After 10 Years Of Selling, Why I Swore Off eBay

After having used eBay for 10 years, Daniel has vowed to never do it again. “If I have something I know I can sell on eBay,” he wrote in a letter to eBay executives, “I’ll give it away before listing it.” Why is Daniel so steamed?

He just found out that if you make a sale on eBay and let the buyer choose a non-trackable method of shipment, and that buyer files a dispute, that dispute will invariably be decided in the buyer’s interest. This little policy screwed Daniel out of some cash and left him feeling like eBay treated him dishonorably.

Daniel writes:

Here’s an email I just fired off to a bunch of eBay executives. Thanks to

“A month ago, a buyer in Costa Rica bought an item from me. I offered him three forms of shipping, two of which were trackable. All my auctions include the caveat “Foreign buyers: I will not accept responsibility for undelivered items if you do not have insurance.” He chose the cheapest method, which does not offer tracking or insurance. After just over 3 weeks, he contacted me asking where his package was. I explained to him that I couldn’t tell him since there was no tracking on the shipping he decided to use.

So 2-3 days later, he disputed the transaction. I explained through the Resolution Center that not only did he ignore my caveat and consciously decide on cheap, non-trackable shipping but that the USPS no longer provides delivery estimates for the least expensive shipping so there was every possibility the package just had not reached him yet (I did have proof the package was in the system; tracking number LJ260649632US shows it was dropped off at the post office and proceeded to the sort facility but ends there). I also explained that back when the USPS DID offer estimates, it was usually 4-6 weeks.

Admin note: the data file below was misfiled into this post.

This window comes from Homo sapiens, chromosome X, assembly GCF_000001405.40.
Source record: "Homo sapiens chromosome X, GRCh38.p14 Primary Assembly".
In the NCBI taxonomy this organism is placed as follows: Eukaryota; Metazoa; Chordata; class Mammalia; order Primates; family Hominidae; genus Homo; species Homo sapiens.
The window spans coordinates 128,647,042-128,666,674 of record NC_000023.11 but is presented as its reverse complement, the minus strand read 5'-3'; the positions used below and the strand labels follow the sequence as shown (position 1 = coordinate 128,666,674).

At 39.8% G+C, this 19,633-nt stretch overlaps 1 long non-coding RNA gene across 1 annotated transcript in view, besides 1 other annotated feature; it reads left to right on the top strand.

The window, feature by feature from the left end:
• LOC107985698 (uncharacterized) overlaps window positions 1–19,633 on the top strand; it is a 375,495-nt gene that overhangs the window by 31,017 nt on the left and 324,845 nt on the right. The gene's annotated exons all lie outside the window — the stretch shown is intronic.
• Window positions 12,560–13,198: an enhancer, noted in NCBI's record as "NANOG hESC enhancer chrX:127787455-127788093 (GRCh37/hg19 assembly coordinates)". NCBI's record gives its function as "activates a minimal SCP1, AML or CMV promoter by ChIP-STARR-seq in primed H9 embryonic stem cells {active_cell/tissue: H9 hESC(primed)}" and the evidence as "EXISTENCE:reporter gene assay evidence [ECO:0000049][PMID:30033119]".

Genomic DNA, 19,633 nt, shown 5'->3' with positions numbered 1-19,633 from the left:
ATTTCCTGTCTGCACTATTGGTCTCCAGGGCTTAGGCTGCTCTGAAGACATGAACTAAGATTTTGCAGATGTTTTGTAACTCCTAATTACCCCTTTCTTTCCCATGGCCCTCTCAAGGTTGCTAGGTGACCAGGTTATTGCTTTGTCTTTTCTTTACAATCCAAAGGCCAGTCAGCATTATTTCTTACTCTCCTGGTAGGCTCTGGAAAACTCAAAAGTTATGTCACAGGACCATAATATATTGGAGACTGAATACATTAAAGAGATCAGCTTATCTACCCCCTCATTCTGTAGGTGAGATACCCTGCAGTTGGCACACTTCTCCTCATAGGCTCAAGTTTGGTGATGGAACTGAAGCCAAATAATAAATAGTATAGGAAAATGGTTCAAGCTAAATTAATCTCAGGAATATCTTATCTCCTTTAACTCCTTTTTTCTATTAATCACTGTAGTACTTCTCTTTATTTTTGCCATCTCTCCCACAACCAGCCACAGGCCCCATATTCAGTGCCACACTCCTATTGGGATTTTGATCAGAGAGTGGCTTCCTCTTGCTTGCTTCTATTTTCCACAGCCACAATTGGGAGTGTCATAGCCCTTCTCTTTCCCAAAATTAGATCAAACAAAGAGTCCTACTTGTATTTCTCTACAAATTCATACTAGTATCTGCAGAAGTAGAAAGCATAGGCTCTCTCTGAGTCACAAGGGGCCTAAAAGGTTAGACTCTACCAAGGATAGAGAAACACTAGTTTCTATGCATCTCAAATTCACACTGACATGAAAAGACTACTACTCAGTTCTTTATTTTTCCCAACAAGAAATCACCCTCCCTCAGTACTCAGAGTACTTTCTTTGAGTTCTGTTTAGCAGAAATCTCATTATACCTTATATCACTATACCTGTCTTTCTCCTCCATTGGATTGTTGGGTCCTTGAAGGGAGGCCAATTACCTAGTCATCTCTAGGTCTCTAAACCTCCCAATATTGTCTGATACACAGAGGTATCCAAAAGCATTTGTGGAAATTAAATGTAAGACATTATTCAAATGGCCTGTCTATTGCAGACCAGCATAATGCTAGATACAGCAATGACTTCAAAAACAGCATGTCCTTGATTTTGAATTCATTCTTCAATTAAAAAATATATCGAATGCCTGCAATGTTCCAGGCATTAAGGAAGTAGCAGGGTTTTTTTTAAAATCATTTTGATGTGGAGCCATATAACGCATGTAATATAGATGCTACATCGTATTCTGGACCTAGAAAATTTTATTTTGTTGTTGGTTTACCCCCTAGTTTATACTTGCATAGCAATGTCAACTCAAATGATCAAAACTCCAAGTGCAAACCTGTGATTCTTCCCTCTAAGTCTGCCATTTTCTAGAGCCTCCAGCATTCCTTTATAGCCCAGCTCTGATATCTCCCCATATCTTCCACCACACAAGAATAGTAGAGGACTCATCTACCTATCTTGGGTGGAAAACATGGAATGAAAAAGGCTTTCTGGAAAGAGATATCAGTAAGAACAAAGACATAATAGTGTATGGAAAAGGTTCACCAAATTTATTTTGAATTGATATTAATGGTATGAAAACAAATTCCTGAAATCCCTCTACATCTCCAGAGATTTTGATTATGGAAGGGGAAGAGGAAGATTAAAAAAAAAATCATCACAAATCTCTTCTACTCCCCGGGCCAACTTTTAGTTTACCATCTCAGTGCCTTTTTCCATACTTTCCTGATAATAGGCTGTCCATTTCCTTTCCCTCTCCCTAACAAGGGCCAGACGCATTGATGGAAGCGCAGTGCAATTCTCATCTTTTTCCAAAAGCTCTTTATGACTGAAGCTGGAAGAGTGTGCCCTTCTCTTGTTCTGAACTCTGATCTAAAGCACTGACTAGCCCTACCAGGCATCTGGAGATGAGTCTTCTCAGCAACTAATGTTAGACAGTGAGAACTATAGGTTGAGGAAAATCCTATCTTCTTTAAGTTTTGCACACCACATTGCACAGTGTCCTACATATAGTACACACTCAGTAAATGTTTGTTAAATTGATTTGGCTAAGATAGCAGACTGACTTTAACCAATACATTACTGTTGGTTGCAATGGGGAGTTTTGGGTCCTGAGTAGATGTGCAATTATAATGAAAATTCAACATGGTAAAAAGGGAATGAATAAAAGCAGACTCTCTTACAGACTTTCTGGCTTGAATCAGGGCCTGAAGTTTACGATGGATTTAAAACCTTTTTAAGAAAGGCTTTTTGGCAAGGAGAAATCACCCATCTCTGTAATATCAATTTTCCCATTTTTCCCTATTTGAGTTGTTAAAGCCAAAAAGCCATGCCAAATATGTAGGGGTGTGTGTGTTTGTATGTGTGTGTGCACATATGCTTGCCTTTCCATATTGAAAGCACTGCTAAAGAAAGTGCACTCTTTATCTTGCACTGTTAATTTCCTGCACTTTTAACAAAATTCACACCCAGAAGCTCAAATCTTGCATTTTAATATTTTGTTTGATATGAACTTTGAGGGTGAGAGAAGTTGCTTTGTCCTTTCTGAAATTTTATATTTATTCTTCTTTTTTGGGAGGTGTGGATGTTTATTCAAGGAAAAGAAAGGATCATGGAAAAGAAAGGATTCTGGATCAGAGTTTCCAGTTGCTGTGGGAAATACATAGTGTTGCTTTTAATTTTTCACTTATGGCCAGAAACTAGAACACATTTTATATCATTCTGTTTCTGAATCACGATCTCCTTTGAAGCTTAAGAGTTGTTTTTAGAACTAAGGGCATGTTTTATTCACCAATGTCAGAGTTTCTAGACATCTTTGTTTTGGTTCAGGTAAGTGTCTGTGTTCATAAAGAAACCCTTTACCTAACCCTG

But it seems any dispute that doesn’t involve to-the-door tracking is automatically decided in favor of the buyer. I had no way of knowing this I have never dealt with a dispute before and this information is not made obvious in any way (I certainly never came across it in 10 years). So despite my 399 feedbacks, all of which are positive, it was decided I was in the wrong and the money was refunded. I appealed and was again denied.

And then today the buyer received the package. He sent me the money back through PayPal and apologized “for the nuisance.” So of course PayPal blocked the payment as suspicious. (I won’t be using PayPal anymore, either, but that’s a different email).

I feel I have been treated dishonorably throughout this episode, with eBay providing me no benefit of the doubt despite my history of selling. I feel doubly so since I have been proven to be in the right.

Honestly, I have one more item to sell that the best and easiest way to do so will be through eBay. But after that no more. If I have something I know I can sell on eBay, I’ll give it away before listing it.

Thank you for your time


The takeaway is that as a seller, never offer your buyers a shipping option that doesn’t offer tracking. If they decide to dispute it, you could be up a creek without a paddle.

Want more consumer news? Visit our parent organization, Consumer Reports, for the latest on scams, recalls, and other consumer issues.